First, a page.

Heritage legislation may also not cover the extra-planetary components of a place or site, if we consider them to be connected, which we do.  This is where heritage, which is usually legally protected at the national level, comes up against the Outer Space Treaty 1967, which makes it impossible for national jurisdiction to be extended into space. There is a legal, administrative and policy gap here.

This is a very practical bit: Integrated inventories and lists of structures, sites, areas, landscapes, their setting and associated objects, documents, drawings and archives or intangible heritage should be developed. So we need to know what's there, and we need to integrate the documents with the physical stuff and with the intangible stuff.  This recognises the complexity and interconnectedness of industrial processes, as well as the distinct nature of the contemporary past: as Harrison and Schofield (2010) have pointed out, something that characterises the contemporary archaeological record is the superfluity and abundance of information and artefacts of all kinds. Because the passage of time has not yet removed massive chunks of the record through decay and destruction, we have so much stuff that needs to be understood; almost too much stuff. 

For ongoing industries, heritage management should be integrated with their operation and recognise that this operation may in fact carry heritage value.

The machinery, fittings and related objects are just as important as the actual buildings. This is crucial, as frequently such places are approached from an architectural perspective only, and the movable stuff gets sold, scrapped or recycled elsewhere.  Not to say that these options might not sometimes be appropriate - there is something nice about the re-use of industrial materials - but losing them may diminish the significance of the buildings too.

Time frames are very important:
Legal and administrative frameworks should be developed to enable authorities to respond quickly to the closure of operating industrial heritage sites and complexes to prevent removal or destruction of significant elements such as machinery, industrial objects or related records.

I'm not sure quite how we would do this, but it is a kind of rescue archaeology or salvage at its most immediate. What is not explicit here is the assumption (for which we have plenty of evidence, however) of how little value people place on industrial heritage.  If intervention is not performed, then the stuff will be lost to us, because industries will not of their own volition take care of their own heritage. So we need to be proactive: to have some idea beforehand of the likely value of a company's resources, and be at the ready when they go under and liquidate their assets. Heritage management through the financial news pages .......

The classic example of this is the Woomera launch site in South Australia. At the end of the Europa and Apollo programmes in the early 1970s, infrastructure was demolished, sold for scrap, reused by the Centre Nationale des Etudes Spatiales at the Kourou launch site in French Guiana, and sometimes destroyed in frustration and despair by those whose dreams of space had been sold down the river by the perfidious Brits.

III. Conserve and maintain the industrial heritage structures, sites, areas and landscapes.
Adaptive reuse is highlighted as a way to sustain an industrial place while respecting the fabric. Following the Burra Charter, physical interventions should be reversible and documented. If places or machinery have to be dismantled, they should be thoroughly documented and oral histories done.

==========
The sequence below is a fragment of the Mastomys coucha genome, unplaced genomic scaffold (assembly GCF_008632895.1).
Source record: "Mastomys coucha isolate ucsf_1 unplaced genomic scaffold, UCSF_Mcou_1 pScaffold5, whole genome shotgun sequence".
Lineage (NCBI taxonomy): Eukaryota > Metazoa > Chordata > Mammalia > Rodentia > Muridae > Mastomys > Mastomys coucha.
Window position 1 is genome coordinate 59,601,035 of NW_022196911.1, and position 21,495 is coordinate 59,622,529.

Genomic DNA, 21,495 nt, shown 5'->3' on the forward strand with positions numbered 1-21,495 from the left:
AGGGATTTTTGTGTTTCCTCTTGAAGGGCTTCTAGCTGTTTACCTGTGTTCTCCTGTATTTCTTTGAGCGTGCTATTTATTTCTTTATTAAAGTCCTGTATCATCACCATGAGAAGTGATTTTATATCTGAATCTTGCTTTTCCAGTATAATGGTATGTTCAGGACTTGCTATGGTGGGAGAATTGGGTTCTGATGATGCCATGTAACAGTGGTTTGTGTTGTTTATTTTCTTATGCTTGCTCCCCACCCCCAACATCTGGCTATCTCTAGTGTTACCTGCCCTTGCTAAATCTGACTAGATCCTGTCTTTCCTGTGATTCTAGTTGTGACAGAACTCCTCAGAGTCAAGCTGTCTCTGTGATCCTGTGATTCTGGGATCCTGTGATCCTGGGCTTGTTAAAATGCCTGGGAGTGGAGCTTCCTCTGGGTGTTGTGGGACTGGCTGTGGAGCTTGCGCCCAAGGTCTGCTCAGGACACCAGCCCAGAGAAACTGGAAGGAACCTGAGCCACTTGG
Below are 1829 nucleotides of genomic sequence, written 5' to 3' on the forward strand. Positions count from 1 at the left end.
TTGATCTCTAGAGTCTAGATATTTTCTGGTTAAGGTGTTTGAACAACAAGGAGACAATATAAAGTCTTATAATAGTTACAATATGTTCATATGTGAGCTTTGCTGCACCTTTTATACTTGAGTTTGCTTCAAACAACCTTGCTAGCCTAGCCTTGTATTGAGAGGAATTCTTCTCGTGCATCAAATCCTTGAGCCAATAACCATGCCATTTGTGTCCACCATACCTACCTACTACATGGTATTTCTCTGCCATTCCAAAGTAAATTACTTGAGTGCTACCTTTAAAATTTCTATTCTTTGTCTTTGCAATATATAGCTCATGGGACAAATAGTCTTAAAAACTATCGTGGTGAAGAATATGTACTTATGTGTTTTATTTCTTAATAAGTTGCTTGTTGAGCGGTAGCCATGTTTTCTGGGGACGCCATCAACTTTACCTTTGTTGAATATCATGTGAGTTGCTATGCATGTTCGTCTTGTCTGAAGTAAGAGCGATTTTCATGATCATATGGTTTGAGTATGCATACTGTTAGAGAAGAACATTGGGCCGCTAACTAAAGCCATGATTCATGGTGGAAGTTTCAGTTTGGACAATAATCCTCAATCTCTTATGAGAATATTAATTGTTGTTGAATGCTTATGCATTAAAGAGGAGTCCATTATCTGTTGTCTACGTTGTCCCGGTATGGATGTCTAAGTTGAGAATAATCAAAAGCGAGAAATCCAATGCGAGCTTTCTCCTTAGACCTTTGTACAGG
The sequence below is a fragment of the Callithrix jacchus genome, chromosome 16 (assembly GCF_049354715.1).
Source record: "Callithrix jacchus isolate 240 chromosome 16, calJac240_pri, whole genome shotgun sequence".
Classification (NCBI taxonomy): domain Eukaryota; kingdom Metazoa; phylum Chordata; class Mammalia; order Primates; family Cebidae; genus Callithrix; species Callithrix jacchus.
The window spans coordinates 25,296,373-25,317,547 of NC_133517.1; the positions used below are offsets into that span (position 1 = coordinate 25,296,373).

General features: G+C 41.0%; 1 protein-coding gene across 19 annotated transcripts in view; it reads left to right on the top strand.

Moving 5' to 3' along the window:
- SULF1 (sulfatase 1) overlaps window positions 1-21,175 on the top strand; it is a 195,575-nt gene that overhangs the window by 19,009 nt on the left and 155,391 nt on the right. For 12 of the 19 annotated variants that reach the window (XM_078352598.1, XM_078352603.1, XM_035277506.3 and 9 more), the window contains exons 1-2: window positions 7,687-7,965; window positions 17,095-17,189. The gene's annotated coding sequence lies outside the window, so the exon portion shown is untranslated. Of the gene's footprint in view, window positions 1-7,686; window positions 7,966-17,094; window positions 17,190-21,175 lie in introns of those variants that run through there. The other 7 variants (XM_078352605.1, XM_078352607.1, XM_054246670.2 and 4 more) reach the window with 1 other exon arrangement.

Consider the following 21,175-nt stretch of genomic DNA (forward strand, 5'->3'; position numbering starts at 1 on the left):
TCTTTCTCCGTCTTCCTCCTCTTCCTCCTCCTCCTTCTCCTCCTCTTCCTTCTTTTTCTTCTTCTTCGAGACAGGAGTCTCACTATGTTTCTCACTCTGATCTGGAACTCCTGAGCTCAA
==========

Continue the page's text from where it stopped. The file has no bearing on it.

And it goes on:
IV. Present and communicate the heritage dimensions and values of industrial structures, sites, areas and landscapes to raise public and corporate awareness, and support training and research.
This also is standard fare - interpretation is an important part of heritage management, for many reasons: to justify the resources used in undertaking heritage work; to give a product back to the community; to engage the community in their own heritage. Here again we see the view that companies (corporations) do not value their own heritage and need to be supported in this.

Public awareness is, in the context of industrial heritage, of a different order to other kinds of heritage. The industrial is often constructed as opposed to some kind of generalised bucolic idyll that is unconsciously held to be more related to the "natural" human spirit than the gritty, filthy, coal and disease-ridden industries that existed only to screw profit out of people and the earth.  I think there are social memories of the industrial revolution that evoke negative responses to industry, even now. I guess I am articulating this for the first time in my head, so I haven't fully thought through what this means, but I think there is some kind of truth in it.  Industry is the opposite of what many people consider heritage to be. And yet, in terms of working lives, industry engages and mobilises huge numbers of people who have knowledge, memories, practices, rituals, and frequently great pride in their work. They just don't necessarily think of it as having heritage value.

Finally, the principles conclude with this statement:

Programmes and facilities such as visits of active industrial heritage sites and the presentation of their operations as well as the stories and intangible heritage associated with their history, machinery and industrial processes, industrial or city museums and interpretation centres, exhibitions, publications, websites, regional or trans-boundary itineraries should be developed and sustained as means to raise awareness and appreciation for the industrial heritage in the full richness of its meaning for contemporary societies. These should ideally be located at the heritage sites itself where the process of industrialisation has taken place and can be best communicated. Wherever possible, national and international institutions in the field of research and conservation of heritage should be empowered to use them as educational facilities for the general public and the professional communities.

I couldn't have said it better myself.



1 comment:

  1. new innovations of machine parts make a big change in industry
    thanks to post a essential post

    ReplyDelete